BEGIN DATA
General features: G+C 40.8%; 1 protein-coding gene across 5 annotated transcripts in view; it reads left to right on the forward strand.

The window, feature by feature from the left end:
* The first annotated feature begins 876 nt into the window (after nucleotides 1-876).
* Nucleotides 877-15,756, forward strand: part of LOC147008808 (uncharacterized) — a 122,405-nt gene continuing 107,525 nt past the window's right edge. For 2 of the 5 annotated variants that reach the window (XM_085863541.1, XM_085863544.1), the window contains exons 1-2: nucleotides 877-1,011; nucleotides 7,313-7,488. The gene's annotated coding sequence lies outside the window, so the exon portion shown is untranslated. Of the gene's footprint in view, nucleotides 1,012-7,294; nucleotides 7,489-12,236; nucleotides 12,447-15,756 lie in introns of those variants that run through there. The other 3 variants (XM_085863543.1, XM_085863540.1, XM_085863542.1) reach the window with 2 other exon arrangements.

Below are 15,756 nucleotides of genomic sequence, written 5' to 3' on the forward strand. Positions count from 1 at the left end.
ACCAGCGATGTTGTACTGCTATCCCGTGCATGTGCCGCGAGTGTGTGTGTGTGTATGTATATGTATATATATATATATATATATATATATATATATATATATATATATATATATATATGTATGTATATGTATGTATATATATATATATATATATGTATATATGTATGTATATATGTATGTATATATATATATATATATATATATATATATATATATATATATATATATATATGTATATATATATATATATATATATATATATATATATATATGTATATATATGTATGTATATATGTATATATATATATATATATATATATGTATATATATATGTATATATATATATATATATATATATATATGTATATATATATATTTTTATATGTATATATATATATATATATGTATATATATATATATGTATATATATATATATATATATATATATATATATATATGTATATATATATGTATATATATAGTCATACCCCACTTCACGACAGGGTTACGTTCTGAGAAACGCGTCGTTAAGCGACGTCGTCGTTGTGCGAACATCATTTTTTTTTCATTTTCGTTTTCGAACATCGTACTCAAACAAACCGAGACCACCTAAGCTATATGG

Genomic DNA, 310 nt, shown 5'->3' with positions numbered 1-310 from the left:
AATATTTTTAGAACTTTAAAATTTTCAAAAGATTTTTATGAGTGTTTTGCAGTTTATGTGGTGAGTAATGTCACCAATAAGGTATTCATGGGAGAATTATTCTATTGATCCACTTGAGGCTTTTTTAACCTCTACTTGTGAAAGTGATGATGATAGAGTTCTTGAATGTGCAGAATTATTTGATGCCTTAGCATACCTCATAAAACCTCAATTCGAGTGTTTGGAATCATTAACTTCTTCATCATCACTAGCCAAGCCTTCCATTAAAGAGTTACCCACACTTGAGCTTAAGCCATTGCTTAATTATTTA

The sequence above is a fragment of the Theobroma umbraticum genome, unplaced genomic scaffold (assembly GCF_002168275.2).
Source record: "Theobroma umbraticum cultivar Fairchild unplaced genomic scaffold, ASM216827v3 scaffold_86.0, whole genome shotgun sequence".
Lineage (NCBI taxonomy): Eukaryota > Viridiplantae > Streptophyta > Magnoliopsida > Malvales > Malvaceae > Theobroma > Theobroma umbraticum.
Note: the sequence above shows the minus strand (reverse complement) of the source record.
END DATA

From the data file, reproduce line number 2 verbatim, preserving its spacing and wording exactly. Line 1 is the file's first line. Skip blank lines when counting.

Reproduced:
The window, feature by feature from the left end: